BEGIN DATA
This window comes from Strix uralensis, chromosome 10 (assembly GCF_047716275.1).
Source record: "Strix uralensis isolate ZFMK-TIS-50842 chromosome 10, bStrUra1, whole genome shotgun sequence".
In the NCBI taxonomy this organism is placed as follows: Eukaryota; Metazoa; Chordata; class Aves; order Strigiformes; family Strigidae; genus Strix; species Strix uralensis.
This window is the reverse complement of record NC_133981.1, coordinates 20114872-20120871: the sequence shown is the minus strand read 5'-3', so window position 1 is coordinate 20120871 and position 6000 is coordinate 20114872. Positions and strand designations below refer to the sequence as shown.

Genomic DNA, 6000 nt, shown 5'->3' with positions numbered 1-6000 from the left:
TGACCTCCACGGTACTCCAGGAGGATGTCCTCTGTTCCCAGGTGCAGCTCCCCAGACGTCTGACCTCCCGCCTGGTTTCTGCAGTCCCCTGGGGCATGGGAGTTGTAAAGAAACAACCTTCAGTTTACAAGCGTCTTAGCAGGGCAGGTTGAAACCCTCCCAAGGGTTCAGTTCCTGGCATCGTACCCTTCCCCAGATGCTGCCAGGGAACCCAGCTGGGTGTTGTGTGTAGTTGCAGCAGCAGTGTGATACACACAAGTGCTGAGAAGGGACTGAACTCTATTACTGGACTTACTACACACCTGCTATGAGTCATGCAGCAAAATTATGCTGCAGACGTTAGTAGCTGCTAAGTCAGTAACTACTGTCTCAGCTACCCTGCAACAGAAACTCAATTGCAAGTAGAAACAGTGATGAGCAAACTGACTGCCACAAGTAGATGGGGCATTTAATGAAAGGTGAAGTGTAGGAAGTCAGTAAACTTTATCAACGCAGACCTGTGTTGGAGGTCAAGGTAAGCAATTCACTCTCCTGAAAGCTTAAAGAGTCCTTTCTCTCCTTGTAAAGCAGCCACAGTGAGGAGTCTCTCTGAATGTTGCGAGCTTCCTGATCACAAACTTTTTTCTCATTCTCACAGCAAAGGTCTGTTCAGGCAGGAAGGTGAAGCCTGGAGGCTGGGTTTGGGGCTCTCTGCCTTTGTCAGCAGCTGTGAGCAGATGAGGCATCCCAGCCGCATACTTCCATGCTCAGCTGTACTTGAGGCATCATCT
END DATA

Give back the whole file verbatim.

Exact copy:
This window comes from Strix uralensis, chromosome 10 (assembly GCF_047716275.1).
Source record: "Strix uralensis isolate ZFMK-TIS-50842 chromosome 10, bStrUra1, whole genome shotgun sequence".
In the NCBI taxonomy this organism is placed as follows: Eukaryota; Metazoa; Chordata; class Aves; order Strigiformes; family Strigidae; genus Strix; species Strix uralensis.
This window is the reverse complement of record NC_133981.1, coordinates 20114872-20120871: the sequence shown is the minus strand read 5'-3', so window position 1 is coordinate 20120871 and position 6000 is coordinate 20114872. Positions and strand designations below refer to the sequence as shown.

Genomic DNA, 6000 nt, shown 5'->3' with positions numbered 1-6000 from the left:
TGACCTCCACGGTACTCCAGGAGGATGTCCTCTGTTCCCAGGTGCAGCTCCCCAGACGTCTGACCTCCCGCCTGGTTTCTGCAGTCCCCTGGGGCATGGGAGTTGTAAAGAAACAACCTTCAGTTTACAAGCGTCTTAGCAGGGCAGGTTGAAACCCTCCCAAGGGTTCAGTTCCTGGCATCGTACCCTTCCCCAGATGCTGCCAGGGAACCCAGCTGGGTGTTGTGTGTAGTTGCAGCAGCAGTGTGATACACACAAGTGCTGAGAAGGGACTGAACTCTATTACTGGACTTACTACACACCTGCTATGAGTCATGCAGCAAAATTATGCTGCAGACGTTAGTAGCTGCTAAGTCAGTAACTACTGTCTCAGCTACCCTGCAACAGAAACTCAATTGCAAGTAGAAACAGTGATGAGCAAACTGACTGCCACAAGTAGATGGGGCATTTAATGAAAGGTGAAGTGTAGGAAGTCAGTAAACTTTATCAACGCAGACCTGTGTTGGAGGTCAAGGTAAGCAATTCACTCTCCTGAAAGCTTAAAGAGTCCTTTCTCTCCTTGTAAAGCAGCCACAGTGAGGAGTCTCTCTGAATGTTGCGAGCTTCCTGATCACAAACTTTTTTCTCATTCTCACAGCAAAGGTCTGTTCAGGCAGGAAGGTGAAGCCTGGAGGCTGGGTTTGGGGCTCTCTGCCTTTGTCAGCAGCTGTGAGCAGATGAGGCATCCCAGCCGCATACTTCCATGCTCAGCTGTACTTGAGGCATCATCT